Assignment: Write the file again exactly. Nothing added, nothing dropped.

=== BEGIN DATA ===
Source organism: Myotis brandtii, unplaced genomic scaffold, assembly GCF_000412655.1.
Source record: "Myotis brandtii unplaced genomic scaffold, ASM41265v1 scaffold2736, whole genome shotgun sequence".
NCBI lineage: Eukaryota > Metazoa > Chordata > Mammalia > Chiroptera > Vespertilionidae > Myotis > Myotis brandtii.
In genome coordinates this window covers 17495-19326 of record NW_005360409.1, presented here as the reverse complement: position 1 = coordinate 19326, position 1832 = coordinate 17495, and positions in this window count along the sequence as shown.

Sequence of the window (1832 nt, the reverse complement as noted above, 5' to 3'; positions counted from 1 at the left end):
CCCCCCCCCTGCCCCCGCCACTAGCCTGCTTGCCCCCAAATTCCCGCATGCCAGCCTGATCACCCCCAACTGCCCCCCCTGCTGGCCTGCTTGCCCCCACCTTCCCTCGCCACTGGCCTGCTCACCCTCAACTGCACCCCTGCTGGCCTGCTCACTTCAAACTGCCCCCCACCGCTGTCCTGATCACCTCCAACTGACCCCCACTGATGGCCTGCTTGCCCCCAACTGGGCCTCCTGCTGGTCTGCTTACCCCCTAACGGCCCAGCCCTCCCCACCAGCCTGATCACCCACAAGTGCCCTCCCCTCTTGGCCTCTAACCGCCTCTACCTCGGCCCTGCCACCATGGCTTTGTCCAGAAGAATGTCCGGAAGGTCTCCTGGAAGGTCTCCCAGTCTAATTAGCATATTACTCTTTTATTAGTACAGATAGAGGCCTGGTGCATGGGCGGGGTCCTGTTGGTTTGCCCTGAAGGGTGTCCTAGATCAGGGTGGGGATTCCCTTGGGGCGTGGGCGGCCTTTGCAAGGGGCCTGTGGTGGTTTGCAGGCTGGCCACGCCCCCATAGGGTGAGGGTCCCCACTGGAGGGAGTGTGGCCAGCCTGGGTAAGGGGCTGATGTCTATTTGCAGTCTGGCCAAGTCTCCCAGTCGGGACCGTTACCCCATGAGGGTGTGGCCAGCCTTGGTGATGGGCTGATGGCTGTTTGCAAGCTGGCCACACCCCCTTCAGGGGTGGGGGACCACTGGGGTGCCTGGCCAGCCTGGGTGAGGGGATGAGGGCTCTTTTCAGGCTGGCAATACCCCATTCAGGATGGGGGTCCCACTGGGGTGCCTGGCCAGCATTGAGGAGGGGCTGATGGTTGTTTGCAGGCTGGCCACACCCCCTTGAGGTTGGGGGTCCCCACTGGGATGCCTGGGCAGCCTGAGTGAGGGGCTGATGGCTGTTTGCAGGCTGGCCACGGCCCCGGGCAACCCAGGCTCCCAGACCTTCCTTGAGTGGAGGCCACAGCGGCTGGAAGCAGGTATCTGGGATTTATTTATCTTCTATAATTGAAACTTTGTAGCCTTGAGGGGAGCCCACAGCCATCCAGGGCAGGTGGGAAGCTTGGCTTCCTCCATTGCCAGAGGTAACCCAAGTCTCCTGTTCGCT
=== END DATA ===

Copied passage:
Source organism: Myotis brandtii, unplaced genomic scaffold, assembly GCF_000412655.1.
Source record: "Myotis brandtii unplaced genomic scaffold, ASM41265v1 scaffold2736, whole genome shotgun sequence".
NCBI lineage: Eukaryota > Metazoa > Chordata > Mammalia > Chiroptera > Vespertilionidae > Myotis > Myotis brandtii.
In genome coordinates this window covers 17495-19326 of record NW_005360409.1, presented here as the reverse complement: position 1 = coordinate 19326, position 1832 = coordinate 17495, and positions in this window count along the sequence as shown.

Sequence of the window (1832 nt, the reverse complement as noted above, 5' to 3'; positions counted from 1 at the left end):
CCCCCCCCCTGCCCCCGCCACTAGCCTGCTTGCCCCCAAATTCCCGCATGCCAGCCTGATCACCCCCAACTGCCCCCCCTGCTGGCCTGCTTGCCCCCACCTTCCCTCGCCACTGGCCTGCTCACCCTCAACTGCACCCCTGCTGGCCTGCTCACTTCAAACTGCCCCCCACCGCTGTCCTGATCACCTCCAACTGACCCCCACTGATGGCCTGCTTGCCCCCAACTGGGCCTCCTGCTGGTCTGCTTACCCCCTAACGGCCCAGCCCTCCCCACCAGCCTGATCACCCACAAGTGCCCTCCCCTCTTGGCCTCTAACCGCCTCTACCTCGGCCCTGCCACCATGGCTTTGTCCAGAAGAATGTCCGGAAGGTCTCCTGGAAGGTCTCCCAGTCTAATTAGCATATTACTCTTTTATTAGTACAGATAGAGGCCTGGTGCATGGGCGGGGTCCTGTTGGTTTGCCCTGAAGGGTGTCCTAGATCAGGGTGGGGATTCCCTTGGGGCGTGGGCGGCCTTTGCAAGGGGCCTGTGGTGGTTTGCAGGCTGGCCACGCCCCCATAGGGTGAGGGTCCCCACTGGAGGGAGTGTGGCCAGCCTGGGTAAGGGGCTGATGTCTATTTGCAGTCTGGCCAAGTCTCCCAGTCGGGACCGTTACCCCATGAGGGTGTGGCCAGCCTTGGTGATGGGCTGATGGCTGTTTGCAAGCTGGCCACACCCCCTTCAGGGGTGGGGGACCACTGGGGTGCCTGGCCAGCCTGGGTGAGGGGATGAGGGCTCTTTTCAGGCTGGCAATACCCCATTCAGGATGGGGGTCCCACTGGGGTGCCTGGCCAGCATTGAGGAGGGGCTGATGGTTGTTTGCAGGCTGGCCACACCCCCTTGAGGTTGGGGGTCCCCACTGGGATGCCTGGGCAGCCTGAGTGAGGGGCTGATGGCTGTTTGCAGGCTGGCCACGGCCCCGGGCAACCCAGGCTCCCAGACCTTCCTTGAGTGGAGGCCACAGCGGCTGGAAGCAGGTATCTGGGATTTATTTATCTTCTATAATTGAAACTTTGTAGCCTTGAGGGGAGCCCACAGCCATCCAGGGCAGGTGGGAAGCTTGGCTTCCTCCATTGCCAGAGGTAACCCAAGTCTCCTGTTCGCT